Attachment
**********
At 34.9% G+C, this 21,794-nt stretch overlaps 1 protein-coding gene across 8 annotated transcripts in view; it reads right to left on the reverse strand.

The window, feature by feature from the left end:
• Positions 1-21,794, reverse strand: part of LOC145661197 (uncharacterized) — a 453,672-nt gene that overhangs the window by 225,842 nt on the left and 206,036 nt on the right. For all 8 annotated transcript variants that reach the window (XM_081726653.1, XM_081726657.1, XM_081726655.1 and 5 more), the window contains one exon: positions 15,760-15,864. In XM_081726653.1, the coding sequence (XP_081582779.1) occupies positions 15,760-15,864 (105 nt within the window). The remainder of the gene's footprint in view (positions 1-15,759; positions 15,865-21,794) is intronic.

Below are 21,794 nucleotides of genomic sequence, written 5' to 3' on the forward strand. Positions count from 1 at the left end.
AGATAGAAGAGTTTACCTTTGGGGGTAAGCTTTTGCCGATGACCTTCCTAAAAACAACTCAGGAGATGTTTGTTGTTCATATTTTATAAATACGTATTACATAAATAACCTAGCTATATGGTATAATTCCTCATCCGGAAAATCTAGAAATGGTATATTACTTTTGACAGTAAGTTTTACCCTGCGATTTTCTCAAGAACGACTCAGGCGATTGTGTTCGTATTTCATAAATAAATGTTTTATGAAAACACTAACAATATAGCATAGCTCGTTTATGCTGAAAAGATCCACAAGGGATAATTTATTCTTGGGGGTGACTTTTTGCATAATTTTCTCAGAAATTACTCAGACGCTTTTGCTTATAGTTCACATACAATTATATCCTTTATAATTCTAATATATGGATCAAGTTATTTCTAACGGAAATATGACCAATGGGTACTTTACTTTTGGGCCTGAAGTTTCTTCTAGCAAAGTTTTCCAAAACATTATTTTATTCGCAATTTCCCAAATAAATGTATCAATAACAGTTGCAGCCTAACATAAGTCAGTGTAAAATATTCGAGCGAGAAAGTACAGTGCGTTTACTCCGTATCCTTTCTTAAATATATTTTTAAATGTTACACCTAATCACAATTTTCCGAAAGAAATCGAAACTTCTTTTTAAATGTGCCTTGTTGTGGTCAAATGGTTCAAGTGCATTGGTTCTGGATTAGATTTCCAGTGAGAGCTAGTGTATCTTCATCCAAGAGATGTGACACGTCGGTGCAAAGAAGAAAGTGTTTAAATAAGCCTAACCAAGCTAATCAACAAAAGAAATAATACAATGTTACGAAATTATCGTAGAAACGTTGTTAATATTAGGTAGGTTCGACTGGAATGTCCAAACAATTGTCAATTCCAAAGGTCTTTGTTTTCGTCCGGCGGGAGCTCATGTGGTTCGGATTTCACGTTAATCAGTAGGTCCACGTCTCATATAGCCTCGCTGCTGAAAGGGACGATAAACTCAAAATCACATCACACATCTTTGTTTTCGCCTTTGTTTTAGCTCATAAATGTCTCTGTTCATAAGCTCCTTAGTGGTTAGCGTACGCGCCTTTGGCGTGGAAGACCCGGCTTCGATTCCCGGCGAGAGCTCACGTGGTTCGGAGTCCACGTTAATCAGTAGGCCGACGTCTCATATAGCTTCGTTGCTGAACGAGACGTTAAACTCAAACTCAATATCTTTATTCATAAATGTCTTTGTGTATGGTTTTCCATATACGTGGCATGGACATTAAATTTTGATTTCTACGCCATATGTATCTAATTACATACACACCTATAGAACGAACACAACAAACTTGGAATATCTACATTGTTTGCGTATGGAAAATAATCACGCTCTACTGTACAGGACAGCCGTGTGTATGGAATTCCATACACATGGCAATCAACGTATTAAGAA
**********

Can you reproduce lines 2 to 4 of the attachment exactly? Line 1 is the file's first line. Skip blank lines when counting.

The window, feature by feature from the left end:
• Positions 1-21,794, reverse strand: part of LOC145661197 (uncharacterized) — a 453,672-nt gene that overhangs the window by 225,842 nt on the left and 206,036 nt on the right. For all 8 annotated transcript variants that reach the window (XM_081726653.1, XM_081726657.1, XM_081726655.1 and 5 more), the window contains one exon: positions 15,760-15,864. In XM_081726653.1, the coding sequence (XP_081582779.1) occupies positions 15,760-15,864 (105 nt within the window). The remainder of the gene's footprint in view (positions 1-15,759; positions 15,865-21,794) is intronic.

Below are 21,794 nucleotides of genomic sequence, written 5' to 3' on the forward strand. Positions count from 1 at the left end.